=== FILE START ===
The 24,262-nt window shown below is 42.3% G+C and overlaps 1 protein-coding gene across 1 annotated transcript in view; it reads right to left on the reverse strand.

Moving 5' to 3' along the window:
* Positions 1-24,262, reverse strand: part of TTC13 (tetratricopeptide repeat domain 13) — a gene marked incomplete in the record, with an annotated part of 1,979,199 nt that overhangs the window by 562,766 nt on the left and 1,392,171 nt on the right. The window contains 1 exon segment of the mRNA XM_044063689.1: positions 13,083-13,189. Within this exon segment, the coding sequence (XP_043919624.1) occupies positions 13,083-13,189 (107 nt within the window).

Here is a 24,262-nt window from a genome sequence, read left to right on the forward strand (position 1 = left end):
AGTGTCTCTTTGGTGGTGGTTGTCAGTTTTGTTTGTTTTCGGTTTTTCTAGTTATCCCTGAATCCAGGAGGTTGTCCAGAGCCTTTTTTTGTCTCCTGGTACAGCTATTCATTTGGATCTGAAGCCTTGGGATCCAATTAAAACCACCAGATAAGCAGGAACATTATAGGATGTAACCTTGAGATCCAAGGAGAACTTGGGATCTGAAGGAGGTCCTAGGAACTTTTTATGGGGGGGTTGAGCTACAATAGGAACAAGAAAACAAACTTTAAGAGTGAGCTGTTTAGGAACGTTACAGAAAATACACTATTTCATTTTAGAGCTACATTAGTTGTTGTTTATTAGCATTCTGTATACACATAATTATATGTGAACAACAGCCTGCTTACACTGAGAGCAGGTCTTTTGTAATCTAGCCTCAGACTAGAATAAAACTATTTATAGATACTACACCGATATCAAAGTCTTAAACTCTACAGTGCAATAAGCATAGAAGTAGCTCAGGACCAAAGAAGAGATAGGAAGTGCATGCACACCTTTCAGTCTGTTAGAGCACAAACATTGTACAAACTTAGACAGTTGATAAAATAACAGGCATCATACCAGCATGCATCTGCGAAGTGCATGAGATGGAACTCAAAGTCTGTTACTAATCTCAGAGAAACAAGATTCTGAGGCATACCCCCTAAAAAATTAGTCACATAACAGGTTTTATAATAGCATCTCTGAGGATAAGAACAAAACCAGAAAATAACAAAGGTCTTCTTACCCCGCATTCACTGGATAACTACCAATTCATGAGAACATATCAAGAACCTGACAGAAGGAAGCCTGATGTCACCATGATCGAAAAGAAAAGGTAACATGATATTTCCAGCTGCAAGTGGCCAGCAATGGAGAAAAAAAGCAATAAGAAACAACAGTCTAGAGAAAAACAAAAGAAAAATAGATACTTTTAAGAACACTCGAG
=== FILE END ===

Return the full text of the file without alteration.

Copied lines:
The 24,262-nt window shown below is 42.3% G+C and overlaps 1 protein-coding gene across 1 annotated transcript in view; it reads right to left on the reverse strand.

Moving 5' to 3' along the window:
* Positions 1-24,262, reverse strand: part of TTC13 (tetratricopeptide repeat domain 13) — a gene marked incomplete in the record, with an annotated part of 1,979,199 nt that overhangs the window by 562,766 nt on the left and 1,392,171 nt on the right. The window contains 1 exon segment of the mRNA XM_044063689.1: positions 13,083-13,189. Within this exon segment, the coding sequence (XP_043919624.1) occupies positions 13,083-13,189 (107 nt within the window).

Here is a 24,262-nt window from a genome sequence, read left to right on the forward strand (position 1 = left end):
AGTGTCTCTTTGGTGGTGGTTGTCAGTTTTGTTTGTTTTCGGTTTTTCTAGTTATCCCTGAATCCAGGAGGTTGTCCAGAGCCTTTTTTTGTCTCCTGGTACAGCTATTCATTTGGATCTGAAGCCTTGGGATCCAATTAAAACCACCAGATAAGCAGGAACATTATAGGATGTAACCTTGAGATCCAAGGAGAACTTGGGATCTGAAGGAGGTCCTAGGAACTTTTTATGGGGGGGTTGAGCTACAATAGGAACAAGAAAACAAACTTTAAGAGTGAGCTGTTTAGGAACGTTACAGAAAATACACTATTTCATTTTAGAGCTACATTAGTTGTTGTTTATTAGCATTCTGTATACACATAATTATATGTGAACAACAGCCTGCTTACACTGAGAGCAGGTCTTTTGTAATCTAGCCTCAGACTAGAATAAAACTATTTATAGATACTACACCGATATCAAAGTCTTAAACTCTACAGTGCAATAAGCATAGAAGTAGCTCAGGACCAAAGAAGAGATAGGAAGTGCATGCACACCTTTCAGTCTGTTAGAGCACAAACATTGTACAAACTTAGACAGTTGATAAAATAACAGGCATCATACCAGCATGCATCTGCGAAGTGCATGAGATGGAACTCAAAGTCTGTTACTAATCTCAGAGAAACAAGATTCTGAGGCATACCCCCTAAAAAATTAGTCACATAACAGGTTTTATAATAGCATCTCTGAGGATAAGAACAAAACCAGAAAATAACAAAGGTCTTCTTACCCCGCATTCACTGGATAACTACCAATTCATGAGAACATATCAAGAACCTGACAGAAGGAAGCCTGATGTCACCATGATCGAAAAGAAAAGGTAACATGATATTTCCAGCTGCAAGTGGCCAGCAATGGAGAAAAAAAGCAATAAGAAACAACAGTCTAGAGAAAAACAAAAGAAAAATAGATACTTTTAAGAACACTCGAG